Currie Cup success for Western Province should be seen in isolation. Thriving in Super Rugby should be the measure of any coaching staff worth their salt, writes RYAN VREDE.
Allister Coetzee and his assistant coaches have done well to take their Western Province team to the final of the domestic showpiece. They start Saturday's final at Newlands as favourites, having lost just once there in their campaign, and thumping the Lions 27-14 at the venue in August.
What does their progress in the tournament tell us? Perhaps that their deeply rooted and chronic struggles in Super Rugby are on the brink of ending? Not a chance. It tells us that, when no Springboks play, their pool of remaining players are stronger than that of the other unions. It also tells us that in that environment, Coetzee and co are very competent.
If you're a fan of the union, don't let their participation in the final, and the joy associated with that, poison your perspective. They've made three Currie Cup finals in the last four years (winning one) yet have been on a steady decline in Super Rugby in that period. They finished this season's Super Rugby campaign in 11th place, winning just seven matches.
The victory in the 2012 Currie Cup final eased pressure on Coetzee, whose side had slumped to an embarrassing home semi-final defeat to an injury-depleted Crusaders team, and a win will have exactly the same effect for him this time around. Coetzee appears to be the darling of the WP executives. Certainly on the evidence of their apparent acceptance of mediocrity, this assertion isn't sensationalist.
A Currie Cup victory will also appease a supporter base that is desperate for any kind of success. They are undoubtedly the most loyal of all supporter groups in South Africa, proof of that coming again just this year in the form of them packing Newlands consistently during a woeful Super Rugby campaign. They have become the eternal optimists, their love for their team and the game blending with the history of the union to make it impossible to stay away. The team's troubles in the tournament they are supposed to be measuring themselves in, will be forgotten over celebratory brandy and cokes in the wake of a WP victory.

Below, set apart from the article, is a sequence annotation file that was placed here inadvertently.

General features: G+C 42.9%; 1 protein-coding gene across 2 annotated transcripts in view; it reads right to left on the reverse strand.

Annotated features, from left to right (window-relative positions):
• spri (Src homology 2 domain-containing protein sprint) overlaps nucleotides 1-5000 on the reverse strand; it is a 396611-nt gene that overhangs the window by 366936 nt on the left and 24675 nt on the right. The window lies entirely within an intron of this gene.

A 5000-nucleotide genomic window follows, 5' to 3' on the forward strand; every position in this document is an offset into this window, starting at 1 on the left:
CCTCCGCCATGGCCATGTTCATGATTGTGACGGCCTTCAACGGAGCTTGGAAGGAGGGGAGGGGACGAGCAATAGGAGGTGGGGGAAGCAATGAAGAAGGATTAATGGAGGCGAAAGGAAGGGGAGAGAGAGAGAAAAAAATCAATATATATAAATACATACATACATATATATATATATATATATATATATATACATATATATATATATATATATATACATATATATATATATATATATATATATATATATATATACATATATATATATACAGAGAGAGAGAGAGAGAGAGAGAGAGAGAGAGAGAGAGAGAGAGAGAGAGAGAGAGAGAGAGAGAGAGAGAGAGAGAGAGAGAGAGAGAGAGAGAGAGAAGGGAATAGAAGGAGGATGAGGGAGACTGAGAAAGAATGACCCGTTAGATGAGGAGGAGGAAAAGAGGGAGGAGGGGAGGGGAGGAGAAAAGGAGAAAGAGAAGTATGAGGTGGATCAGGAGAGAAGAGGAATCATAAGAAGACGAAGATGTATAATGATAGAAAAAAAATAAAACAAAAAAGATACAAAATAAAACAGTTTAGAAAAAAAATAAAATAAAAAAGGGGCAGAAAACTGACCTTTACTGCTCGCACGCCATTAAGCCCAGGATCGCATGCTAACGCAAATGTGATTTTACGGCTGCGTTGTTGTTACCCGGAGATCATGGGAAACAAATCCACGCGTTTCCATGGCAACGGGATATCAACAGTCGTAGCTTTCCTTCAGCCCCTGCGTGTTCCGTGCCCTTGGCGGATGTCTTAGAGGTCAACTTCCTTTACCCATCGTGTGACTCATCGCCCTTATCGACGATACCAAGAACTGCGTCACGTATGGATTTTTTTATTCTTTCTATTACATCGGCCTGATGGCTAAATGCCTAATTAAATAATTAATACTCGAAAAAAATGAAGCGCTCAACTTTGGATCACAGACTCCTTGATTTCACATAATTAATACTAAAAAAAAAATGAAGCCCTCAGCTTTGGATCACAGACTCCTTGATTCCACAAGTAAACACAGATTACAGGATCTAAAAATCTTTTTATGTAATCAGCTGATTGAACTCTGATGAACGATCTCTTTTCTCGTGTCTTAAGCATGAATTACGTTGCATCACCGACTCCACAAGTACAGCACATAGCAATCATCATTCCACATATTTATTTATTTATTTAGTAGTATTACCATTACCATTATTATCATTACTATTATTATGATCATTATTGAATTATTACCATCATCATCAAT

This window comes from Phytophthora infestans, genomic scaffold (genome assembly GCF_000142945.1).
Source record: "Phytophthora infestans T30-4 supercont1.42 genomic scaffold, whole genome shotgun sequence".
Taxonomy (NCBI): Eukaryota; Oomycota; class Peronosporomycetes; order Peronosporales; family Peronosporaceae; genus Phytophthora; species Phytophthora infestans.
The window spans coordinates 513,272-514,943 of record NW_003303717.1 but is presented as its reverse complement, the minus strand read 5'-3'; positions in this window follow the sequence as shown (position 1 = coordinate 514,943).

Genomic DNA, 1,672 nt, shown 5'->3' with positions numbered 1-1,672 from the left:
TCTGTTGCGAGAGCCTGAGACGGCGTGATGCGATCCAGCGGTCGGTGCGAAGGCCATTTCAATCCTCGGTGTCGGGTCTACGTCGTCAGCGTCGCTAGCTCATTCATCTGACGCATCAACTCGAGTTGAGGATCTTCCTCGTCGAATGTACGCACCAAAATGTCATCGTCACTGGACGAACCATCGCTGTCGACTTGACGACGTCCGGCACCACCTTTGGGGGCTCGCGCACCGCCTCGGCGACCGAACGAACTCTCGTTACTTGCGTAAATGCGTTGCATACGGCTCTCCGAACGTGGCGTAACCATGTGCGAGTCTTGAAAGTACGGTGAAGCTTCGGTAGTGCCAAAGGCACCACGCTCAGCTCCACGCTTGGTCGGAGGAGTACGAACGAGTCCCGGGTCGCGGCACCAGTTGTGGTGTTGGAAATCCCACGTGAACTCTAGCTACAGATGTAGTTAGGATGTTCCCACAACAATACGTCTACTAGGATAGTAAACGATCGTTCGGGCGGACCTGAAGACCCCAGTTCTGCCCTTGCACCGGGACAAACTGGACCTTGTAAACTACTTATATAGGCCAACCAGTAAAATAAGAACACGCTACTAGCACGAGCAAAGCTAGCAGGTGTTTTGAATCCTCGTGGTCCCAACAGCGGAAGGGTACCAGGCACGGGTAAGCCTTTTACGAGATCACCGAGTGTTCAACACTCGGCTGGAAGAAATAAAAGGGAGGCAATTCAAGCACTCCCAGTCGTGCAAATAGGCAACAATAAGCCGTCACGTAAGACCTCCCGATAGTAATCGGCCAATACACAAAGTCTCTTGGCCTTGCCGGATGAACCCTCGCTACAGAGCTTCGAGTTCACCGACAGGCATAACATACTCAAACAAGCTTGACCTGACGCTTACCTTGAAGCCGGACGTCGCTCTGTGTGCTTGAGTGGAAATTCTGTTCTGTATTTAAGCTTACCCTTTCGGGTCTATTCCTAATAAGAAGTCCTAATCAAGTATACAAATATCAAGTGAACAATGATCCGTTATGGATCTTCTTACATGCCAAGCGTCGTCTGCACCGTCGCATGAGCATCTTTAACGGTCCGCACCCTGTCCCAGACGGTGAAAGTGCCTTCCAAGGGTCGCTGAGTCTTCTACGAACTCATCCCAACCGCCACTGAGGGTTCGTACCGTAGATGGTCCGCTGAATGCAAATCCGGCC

With February 2015 will come fighting talk of a charge for the play-offs and an opportunity to break their Super Rugby title drought. However, if the pattern of recent years is anything to go by (and there is no indication that we'll deviate from that pattern), their supporters will end up once again lamenting a disappointing Super Rugby campaign. The more naive among those will point to a Currie Cup title (or at worst a place in the final) and wonder why they haven't turned the corner.
By then the feeling of goodwill a Currie Cup title creates will have faded and there will be renewed calls for Coetzee and co to be replaced. It's the circle of life in the Cape at present.
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